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19th Century Reforms edited by Tp from WB Phillips.

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1 19th Century Reforms edited by Tp from WB Phillips

2 Theory of Evolution Naturalist Charles Darwin wrote On the Origin of Species (1859) and The Descent of Man (1871) Argued that all forms of life, including humans, had evolved from previous life forms Proposed that evolution comes about due to “natural selection” or “survival of the fittest” – those best suited to survive live long enough to reproduce and pass on their traits to offspring, while the “unfit” die young without reproducing

3 Response to Darwin Darwin was strongly opposed by Christian groups because his theory meant that man had evolved over millions of years rather than be created by God in a single day The evolution debate would open a new rift between science and religion that would carry over well into the twentieth century

4 Social Darwinism Some people adapted Darwin’s idea of natural selection to fit their beliefs about society – strong nations were the “fittest” and had a natural right to make war on weaker nations led to many bloody wars and to imperialism – Large corporations were the “fittest” and had a natural right to run smaller, weaker companies out of business led to dangerous monopolies – White European culture was the “fittest” and was naturally superior to all other races and nationalities Led to racism and encouraged imperialism

5 Social Changes The Industrial Revolution ended the age of “nobles and peasants” in the West The new upper class was now made up of wealthy industrialists and businessmen Growing middle-class was composed of doctors, lawyers, teachers, and “white collar” office workers The lower class was primarily “blue collar” factory workers, construction workers, and farmers

6 British Democracy In 1815: less than 5% of British citizens could vote – had to be a white adult Anglican male who owned land Additionally, the House of Lords (the nobility) could veto any bill passed by the House of Commons

7 Voting Reforms 1820s: Catholics and non- Anglican Protestants were extended the vote The Great Reform Act of 1832: – allowed any man who owned property to vote – redistributed seats in the House of Commons to more populated areas (away from rural villages and towards industrial towns and cities)

8 Further Voting Reforms 1860s: Two new political parties emerged – Conservatives (led by Benjamin Disraeli) and Liberals (led by William Gladstone) 1867: Reform bill pushed through by Disraeli extended the vote to many factory workers 1880s: Gladstone pushed through voting rights for farm workers 1911: House of Commons removed House of Lords right to veto laws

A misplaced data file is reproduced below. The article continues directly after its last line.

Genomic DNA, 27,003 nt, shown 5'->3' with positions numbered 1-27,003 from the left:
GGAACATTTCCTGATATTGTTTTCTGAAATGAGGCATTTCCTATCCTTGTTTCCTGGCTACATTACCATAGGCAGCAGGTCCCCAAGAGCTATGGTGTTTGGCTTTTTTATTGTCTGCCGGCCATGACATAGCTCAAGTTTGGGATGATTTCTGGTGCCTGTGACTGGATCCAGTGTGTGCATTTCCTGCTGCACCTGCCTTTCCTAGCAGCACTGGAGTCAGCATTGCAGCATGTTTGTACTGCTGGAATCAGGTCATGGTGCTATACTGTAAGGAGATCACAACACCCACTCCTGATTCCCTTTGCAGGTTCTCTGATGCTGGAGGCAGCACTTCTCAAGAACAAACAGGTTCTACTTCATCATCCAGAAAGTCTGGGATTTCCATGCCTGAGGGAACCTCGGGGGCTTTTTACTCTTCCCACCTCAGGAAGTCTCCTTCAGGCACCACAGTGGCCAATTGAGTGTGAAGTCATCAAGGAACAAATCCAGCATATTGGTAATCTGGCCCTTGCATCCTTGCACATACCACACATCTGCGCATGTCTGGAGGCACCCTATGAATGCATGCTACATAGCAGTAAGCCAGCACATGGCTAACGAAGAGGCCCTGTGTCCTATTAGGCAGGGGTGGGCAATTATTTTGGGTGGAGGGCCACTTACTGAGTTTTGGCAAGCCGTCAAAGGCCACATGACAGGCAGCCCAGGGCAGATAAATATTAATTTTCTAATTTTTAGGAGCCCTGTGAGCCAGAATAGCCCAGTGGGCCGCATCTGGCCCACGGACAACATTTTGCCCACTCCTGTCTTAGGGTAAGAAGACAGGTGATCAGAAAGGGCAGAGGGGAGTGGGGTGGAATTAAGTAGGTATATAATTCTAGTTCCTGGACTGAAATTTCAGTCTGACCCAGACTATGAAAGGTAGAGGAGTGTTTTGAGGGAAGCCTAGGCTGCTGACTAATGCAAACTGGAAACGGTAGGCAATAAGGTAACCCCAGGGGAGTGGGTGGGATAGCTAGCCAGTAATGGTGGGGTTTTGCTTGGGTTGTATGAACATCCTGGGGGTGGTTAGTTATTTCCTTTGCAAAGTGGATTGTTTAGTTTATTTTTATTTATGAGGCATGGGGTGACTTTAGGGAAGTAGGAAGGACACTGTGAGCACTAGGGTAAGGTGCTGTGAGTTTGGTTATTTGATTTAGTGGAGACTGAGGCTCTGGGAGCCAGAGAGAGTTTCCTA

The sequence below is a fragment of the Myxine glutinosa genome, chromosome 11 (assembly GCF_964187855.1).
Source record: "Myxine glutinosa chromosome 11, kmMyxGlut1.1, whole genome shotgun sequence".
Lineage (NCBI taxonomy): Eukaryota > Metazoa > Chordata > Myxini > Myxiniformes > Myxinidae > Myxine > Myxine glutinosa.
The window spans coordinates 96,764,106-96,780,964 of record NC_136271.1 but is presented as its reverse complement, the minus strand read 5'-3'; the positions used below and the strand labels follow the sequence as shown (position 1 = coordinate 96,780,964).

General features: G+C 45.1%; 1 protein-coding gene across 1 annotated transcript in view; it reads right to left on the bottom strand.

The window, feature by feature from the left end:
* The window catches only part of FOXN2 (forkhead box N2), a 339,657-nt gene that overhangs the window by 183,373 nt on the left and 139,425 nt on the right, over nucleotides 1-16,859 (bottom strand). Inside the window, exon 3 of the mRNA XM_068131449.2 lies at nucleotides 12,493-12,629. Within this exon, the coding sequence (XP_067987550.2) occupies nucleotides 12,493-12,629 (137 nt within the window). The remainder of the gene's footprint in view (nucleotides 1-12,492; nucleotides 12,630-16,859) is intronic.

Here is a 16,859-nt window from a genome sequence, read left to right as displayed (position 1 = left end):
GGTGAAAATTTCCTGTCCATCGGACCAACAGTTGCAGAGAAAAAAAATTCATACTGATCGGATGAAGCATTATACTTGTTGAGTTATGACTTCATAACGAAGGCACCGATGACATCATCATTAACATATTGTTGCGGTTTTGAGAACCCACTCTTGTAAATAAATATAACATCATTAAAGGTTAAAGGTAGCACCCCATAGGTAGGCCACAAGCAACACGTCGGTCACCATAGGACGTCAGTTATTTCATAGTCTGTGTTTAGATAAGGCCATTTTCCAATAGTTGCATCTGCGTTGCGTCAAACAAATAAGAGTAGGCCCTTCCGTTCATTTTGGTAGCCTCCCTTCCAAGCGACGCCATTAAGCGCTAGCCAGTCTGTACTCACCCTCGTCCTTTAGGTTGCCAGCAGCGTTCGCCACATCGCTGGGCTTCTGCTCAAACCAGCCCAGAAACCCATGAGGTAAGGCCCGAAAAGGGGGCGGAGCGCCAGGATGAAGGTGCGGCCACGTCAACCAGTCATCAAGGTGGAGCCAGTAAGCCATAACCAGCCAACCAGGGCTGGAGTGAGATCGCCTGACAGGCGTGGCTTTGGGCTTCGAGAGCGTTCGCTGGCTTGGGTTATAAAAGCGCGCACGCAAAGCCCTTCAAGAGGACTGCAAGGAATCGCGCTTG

9 The Victorian Age Queen Victoria ( ) Longest reigning monarch in British history Her reign was marked by a strict morality: – People were driven by a sense of duty, thrift, honesty, & hard-work – Good manners and respectability were extremely important – Many began to believe in social reform as being the “proper” thing to do

10 Middle Class Values Parents very strict in raising their children – the “seen and not heard” philosophy Marriages were no longer arranged, but one was expected to choose a socially acceptable mate, subject to parental approval (and no “dating” took place without an adult chaperone present) Wives were expected to stay at home and manage the household, raise the children, and obey their husbands

11 Ending Slavery Many Christian groups had pushed for the abolition of slavery throughout the British Empire In 1833, thanks largely to the efforts of William Wilberforce, who had campaigned for abolition for nearly half a century, Parliament finally banned slavery in all British colonies

12 Limiting Capital Punishment In the early 1800s, over 200 crimes were punishable by death, including petty theft By 1850, Parliament had reduced that number to four: murder, piracy, treason, and arson Instead of death, many criminals were punished by being banished to penal colonies in Australia and New Zealand (newly discovered by Capt. James Cook in 1770) In 1868, Parliament ended public executions and outlawed imprisonment for debt

13 Labor Reforms Improvements in working conditions – laws against child labor – laws set minimum wage, maximum hours – more safety requirements in factories and mines Unions came into existence (but strikes were still illegal) Improvements in housing, education, and benefits

14 Women as Activists Women began to fight for suffrage, legalized divorce, and economic freedom for themselves Many campaigned for temperance (a ban on alcohol) Many had worked to bring an end to slavery

15 Women’s Suffrage Women tried for years to win the right to vote through protesting and public demonstrations When this failed, they turned to violence, hunger strikes, and other high-risk behaviors In 1918, Parliament finally allowed women over 30 to vote


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